A modern-day fable intertwines the stories of a young boy and an old wolf.
Like all good fables, this one tells its story with minimal characterization and unabashed moral messages. Wolf Nashoba, an aging pack leader, is desperate to find food for his starving band after the long winter, especially since the brash young wolf, Garby, questions his leadership. Meanwhile, Casey, a just-turned-13-year-old human boy who excels at the video hunting game “Bowhunter,” is thrilled when he receives a real bow and arrow for his birthday. Nashoba’s and Casey’s stories collide when Nashoba leads a hunt—helped by wise, acerbic raven Merla—near Casey’s home. Casey, searching for a stray arrow, comes across Merla, who is helping Nashoba, injured during the hunt. On instinct, Casey shoots Merla and then is shocked as he realizes the finality of real-world killing. Although the animals speak to one another in quoted dialogue and exhibit humanlike thought processes, animals and humans do not enjoy mutually intelligible speech. The fable’s messages—touching on false pride, the facile violence of virtual reality, age and youth, the coexistence of species, the value of kindness, and a few others—are inevitably diluted by being so numerous, but happily, they offer gentle provocation for thoughtful readers. Floca’s black-and-white pencil illustrations, with their attentive, appreciative depictions of the natural world, add real depth and poignancy to the story.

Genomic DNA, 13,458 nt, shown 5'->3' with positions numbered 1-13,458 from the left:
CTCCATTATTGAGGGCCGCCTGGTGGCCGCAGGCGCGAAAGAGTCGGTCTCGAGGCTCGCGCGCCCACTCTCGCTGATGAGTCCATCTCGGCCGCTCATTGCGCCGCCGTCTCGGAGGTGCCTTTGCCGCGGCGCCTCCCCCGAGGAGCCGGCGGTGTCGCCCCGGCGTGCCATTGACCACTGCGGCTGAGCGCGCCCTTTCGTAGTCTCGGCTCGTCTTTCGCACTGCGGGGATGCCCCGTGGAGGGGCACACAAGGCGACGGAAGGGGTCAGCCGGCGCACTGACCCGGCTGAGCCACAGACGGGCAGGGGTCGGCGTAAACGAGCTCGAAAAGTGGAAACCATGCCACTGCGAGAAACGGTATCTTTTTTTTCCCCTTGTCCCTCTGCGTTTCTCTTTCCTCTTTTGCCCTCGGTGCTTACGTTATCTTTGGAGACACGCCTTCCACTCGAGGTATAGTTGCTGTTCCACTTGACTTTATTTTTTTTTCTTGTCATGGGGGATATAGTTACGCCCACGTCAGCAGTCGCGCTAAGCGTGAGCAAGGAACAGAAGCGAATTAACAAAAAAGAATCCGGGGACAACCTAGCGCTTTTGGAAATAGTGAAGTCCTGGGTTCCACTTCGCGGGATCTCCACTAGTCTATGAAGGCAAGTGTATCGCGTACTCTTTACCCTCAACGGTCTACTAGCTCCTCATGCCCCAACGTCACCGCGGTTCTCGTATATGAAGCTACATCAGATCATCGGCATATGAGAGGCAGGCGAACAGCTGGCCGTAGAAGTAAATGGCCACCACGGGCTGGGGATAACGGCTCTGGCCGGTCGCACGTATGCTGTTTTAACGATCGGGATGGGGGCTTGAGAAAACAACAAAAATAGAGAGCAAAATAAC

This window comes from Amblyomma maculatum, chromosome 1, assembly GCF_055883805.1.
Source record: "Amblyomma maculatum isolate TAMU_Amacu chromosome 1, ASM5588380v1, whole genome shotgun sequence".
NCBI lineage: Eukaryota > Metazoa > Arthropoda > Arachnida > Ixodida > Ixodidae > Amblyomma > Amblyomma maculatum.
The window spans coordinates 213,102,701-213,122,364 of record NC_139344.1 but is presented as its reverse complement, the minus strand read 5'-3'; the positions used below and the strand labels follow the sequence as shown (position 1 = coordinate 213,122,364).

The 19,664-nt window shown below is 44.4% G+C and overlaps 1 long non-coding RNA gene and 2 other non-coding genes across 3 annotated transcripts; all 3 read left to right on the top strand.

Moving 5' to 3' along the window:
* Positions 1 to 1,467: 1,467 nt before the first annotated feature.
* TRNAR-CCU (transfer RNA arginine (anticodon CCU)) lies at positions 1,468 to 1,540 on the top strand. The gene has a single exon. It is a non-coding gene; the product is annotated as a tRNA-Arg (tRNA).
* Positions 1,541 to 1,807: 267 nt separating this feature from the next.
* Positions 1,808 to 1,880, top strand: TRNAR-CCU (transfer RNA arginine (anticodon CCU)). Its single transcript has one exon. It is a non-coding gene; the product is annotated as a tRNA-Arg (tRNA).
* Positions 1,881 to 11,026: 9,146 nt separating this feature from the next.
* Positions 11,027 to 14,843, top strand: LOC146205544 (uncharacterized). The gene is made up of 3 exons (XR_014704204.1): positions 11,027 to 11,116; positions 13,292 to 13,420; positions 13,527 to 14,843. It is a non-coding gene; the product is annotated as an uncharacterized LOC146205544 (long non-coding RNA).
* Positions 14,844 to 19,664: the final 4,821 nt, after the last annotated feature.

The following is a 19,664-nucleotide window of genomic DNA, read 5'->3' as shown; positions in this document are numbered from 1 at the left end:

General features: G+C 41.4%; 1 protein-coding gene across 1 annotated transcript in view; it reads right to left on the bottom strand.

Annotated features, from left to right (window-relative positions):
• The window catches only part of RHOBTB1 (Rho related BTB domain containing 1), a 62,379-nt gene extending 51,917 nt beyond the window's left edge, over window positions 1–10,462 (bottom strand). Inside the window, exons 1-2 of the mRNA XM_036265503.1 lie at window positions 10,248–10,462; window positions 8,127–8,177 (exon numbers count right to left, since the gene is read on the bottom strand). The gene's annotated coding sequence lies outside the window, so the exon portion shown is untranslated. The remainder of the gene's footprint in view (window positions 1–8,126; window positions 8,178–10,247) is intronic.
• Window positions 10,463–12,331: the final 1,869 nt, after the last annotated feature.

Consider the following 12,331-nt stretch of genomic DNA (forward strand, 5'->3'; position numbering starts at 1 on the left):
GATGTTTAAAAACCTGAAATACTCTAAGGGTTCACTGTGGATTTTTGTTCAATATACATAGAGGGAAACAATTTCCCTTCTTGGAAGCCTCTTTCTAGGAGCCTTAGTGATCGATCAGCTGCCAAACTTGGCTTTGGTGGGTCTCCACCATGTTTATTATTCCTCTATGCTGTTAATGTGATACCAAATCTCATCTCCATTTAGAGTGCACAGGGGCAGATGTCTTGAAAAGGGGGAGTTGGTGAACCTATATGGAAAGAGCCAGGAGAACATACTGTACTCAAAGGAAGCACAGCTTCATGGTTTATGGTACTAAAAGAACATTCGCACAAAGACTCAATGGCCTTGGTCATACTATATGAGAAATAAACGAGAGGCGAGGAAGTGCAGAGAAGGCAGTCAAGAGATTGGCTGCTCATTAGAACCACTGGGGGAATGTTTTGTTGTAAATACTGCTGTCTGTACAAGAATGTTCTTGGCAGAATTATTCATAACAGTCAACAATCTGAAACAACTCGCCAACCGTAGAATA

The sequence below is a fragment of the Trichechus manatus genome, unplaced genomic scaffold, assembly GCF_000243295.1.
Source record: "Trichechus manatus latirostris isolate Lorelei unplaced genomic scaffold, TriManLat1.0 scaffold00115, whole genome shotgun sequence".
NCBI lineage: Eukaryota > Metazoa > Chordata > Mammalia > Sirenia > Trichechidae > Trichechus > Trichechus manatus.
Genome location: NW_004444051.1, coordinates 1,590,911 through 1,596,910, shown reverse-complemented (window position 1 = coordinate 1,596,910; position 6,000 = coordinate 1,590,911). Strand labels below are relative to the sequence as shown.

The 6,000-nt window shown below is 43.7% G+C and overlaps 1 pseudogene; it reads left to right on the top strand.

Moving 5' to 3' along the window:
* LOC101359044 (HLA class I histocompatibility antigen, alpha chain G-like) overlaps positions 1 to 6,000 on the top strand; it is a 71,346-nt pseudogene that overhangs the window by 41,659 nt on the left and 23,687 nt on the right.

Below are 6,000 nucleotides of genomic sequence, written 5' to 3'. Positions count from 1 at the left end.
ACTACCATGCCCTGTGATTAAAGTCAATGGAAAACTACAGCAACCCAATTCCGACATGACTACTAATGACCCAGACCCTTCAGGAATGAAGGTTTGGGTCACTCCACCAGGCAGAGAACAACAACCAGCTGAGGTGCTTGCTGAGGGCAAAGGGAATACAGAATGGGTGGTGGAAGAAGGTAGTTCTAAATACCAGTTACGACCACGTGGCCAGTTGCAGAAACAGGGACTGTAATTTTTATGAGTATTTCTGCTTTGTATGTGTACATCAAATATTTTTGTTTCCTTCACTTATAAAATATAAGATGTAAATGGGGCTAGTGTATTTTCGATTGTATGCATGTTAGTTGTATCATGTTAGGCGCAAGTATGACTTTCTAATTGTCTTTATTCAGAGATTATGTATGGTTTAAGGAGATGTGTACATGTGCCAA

Overall, a fine tale that will benefit from being sifted for all its meanings. (Fiction. 8-13)